7 responses to “THE BIGGEST ONE OF ALL: Rienzi (1842, 1976 Downes recording)”

  1. Thanks for the dedication, Phil! I’ll think of you and Wagner while listening to Rameau.

    (Get better and listen to Rienzi? Wagner’s “psychopathic mega-opera” might set my recovery back!)

    A fun review to read, in its appalled fascination with – and lust for! – this gamma of an opera. (Stockholm syndrome? Spend enough time with something, and you fall under its spell?)

    Where’s the unprintable unexpurgated version you blanking promised? Or should I just continue mentally inserting those f-, s-, c-, b-, and h- words?

    (Pauses to listen to Act III finale.) If Woody Allen thought listening to Wagner made him want to invade Poland, what would “Der Tag ist da” and “Auf, Römer, auf!” have made him feel?

    I sympathise with you; I’m only an eighth German myself.

    (Who is Myra Breckenridge? I’d ask: Who is John Galt? Who is Cola Rienzi? Self-deluded, sociopathic author tells you in mammoth quasi-philosophical, vaguely??? fascist treatise.)

    Yup, Spontini-esque! Not Meyerbeerian! Thanks for making that clear, again. A lot of Wagnerians think this is what Meyerbeer is like: five hours of strident declamation, militaristic parades, bombastic spectacle, and a fiery death. It’s got zilch in common with Meyerbeer – but it’s a clear descendant of Fernand Cortez.

    Verdi, incidentally, thought of composing an opera about Rienzi, probably around the period he wrote La battaglia di Legnano. His historical pageant would at least be brief!

    Now, are you going to do Das Liebesverbot?

    In other news: Berlin is staging all its Meyerbeer productions (Vasco, Huguenots, Prophète) in 2020.


  2. Save me from myself, Das Liebesverbot! Really? Why? All this Wagner is morally degrading. Okay, but only if you do Puccini’s Manon Lescaut. I want you to criticize it’s loud and voice destroying orchestration, and I know how much you dislike Puccini. Dreadfully ML is my favourite Puccini, I know my taste is horrid. Why do I operate this blog I have no taste and now I’ve prostituted myself off to the vile RW of all people!

    I’m rather surprised by all this up and coming fascination Berlin has with Meyerbeer, although I do welcome it happily. It seems like only yesterday the general consensus was that Meyerbeer was a long buried museum piece (you know, like Handel should be). Now he is suddenly everywhere and Le Prophete and Les Huguenots are rapidly approaching the top 100 again! Is it really the music (suddenly people lust after Meyerbeer out of the blue?), or is it the messaging and subject matter of the operas? Surely something has triggered this flood of interest in our Giacomo? I can give my reasons, (historical plots that address issues of societal intolerances set to music by the guy Verdi borrowed A LOT from) but I’m just one person.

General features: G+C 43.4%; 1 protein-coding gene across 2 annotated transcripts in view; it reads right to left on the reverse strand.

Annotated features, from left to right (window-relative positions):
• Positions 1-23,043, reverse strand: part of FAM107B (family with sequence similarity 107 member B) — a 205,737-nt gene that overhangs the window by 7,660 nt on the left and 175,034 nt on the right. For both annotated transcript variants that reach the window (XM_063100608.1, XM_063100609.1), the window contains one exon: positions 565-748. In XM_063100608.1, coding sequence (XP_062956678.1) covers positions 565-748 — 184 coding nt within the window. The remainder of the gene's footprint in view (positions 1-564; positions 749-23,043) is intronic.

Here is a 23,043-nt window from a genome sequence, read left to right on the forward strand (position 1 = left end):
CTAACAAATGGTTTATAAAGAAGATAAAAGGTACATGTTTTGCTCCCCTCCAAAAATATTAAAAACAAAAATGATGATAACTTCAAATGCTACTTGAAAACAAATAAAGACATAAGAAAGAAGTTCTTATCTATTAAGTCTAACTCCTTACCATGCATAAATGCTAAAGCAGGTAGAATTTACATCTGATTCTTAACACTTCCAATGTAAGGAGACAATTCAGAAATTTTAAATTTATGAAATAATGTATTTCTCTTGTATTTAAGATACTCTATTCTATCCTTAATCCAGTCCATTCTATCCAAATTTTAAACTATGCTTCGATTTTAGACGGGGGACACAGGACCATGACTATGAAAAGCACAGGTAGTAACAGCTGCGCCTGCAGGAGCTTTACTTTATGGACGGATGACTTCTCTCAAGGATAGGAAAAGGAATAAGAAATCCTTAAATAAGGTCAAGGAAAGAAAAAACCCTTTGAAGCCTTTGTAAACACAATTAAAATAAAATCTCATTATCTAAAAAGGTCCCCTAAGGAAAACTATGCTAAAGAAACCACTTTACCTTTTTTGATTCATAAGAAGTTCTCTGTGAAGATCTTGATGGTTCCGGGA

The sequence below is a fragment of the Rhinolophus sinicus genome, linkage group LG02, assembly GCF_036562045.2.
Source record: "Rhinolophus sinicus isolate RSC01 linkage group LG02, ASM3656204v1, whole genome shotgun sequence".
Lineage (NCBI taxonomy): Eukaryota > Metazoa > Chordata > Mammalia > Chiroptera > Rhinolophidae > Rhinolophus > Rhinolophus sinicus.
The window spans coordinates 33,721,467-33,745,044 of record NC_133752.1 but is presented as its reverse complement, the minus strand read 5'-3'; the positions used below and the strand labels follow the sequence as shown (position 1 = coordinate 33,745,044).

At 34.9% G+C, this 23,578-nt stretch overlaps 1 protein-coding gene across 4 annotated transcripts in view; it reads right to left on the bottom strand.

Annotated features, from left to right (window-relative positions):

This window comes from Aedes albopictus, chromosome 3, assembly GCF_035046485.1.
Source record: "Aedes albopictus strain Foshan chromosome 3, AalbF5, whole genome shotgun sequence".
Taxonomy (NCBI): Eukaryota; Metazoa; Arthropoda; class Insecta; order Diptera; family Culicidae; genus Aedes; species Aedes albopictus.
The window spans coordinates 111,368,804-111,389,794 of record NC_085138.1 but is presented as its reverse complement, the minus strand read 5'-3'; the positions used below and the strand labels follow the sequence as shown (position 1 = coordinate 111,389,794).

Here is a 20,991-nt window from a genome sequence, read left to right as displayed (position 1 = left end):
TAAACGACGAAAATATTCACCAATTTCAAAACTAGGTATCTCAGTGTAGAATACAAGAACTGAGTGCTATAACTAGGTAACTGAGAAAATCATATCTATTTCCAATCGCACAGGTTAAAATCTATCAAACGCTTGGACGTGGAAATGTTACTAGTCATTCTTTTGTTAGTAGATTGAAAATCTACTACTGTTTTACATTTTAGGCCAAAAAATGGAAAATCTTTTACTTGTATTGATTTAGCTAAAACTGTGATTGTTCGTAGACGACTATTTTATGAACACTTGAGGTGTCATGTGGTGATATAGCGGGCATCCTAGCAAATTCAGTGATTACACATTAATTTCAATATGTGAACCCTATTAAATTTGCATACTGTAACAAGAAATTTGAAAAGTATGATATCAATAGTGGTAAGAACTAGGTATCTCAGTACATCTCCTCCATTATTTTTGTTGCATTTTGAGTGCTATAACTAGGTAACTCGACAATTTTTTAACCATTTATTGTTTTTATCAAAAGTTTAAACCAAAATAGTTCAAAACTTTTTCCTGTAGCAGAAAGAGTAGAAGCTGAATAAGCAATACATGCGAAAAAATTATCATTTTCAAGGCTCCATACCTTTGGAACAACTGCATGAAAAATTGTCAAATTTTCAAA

1. How much I dislike Puccini? Not guilty, m’lud! Turandot and Trittico are both excellent. Tosca is stronger dramatically than musically, though, and I really can’t understand the popularity of Boheme. Don’t know the first two, ML, Fanciulla del West, or Rondine.

      I’ll pass on Manon, though. I’d have to do the Auber and Massenet versions, too. Manon to right of me, Manon to left of me – Is there a man dismayed? Rather!

      Besides, I’ll have to reacquaint myself with Butterfly for work one fine day soon.

      Liebesverbot is more fun than most Wagner operas. It even has catchy rhythms! Think of it as Herold or Auber rewritten by Spontini.


      1. I’m actually already in the second act of the Downes 3 hour 19 minute recording of Das Liebs as I write this. I am finding it rather amusing but strangely very German. It isn’t a great opera, but it is a good opera and certainly deserves to see light more often than it does. It is long though, Sir Edward Downes really didn’t have much of a life if he had the time to conduct mammoth sized recordings of early Wagner operas. I hate Spawnteeny at this point, but I will take the point. Okay, no Manon, besides you would know Auber and Massenet’s versions better in any case because you specialize in French opera. Also thanks for clearing up your opinion on Puccini because I thought you found him to be sentimental dreck (Turandot excepted). I would suggest Mozart’s Tito but maybe Bizet’s Pecheurs might be good? Have you done La mutte de Portici yet? I have it on my short list but that doesn’t mean much. Maybe I should just stop making suggestions.


      2. I told you it was fun!

        Spawnteeny of the nethermost pit, the eldritch horror of opera! Which do you prefer: Rienzi or Spontini? I’m not big on S either. Vestale is boring, and Cortez is imperialist propaganda. Olympie isn’t bad, though. I’ll have to listen to the new Agnes von Hohenstaufen.

        Still working my way through six Rameaux, then back to the randomiser!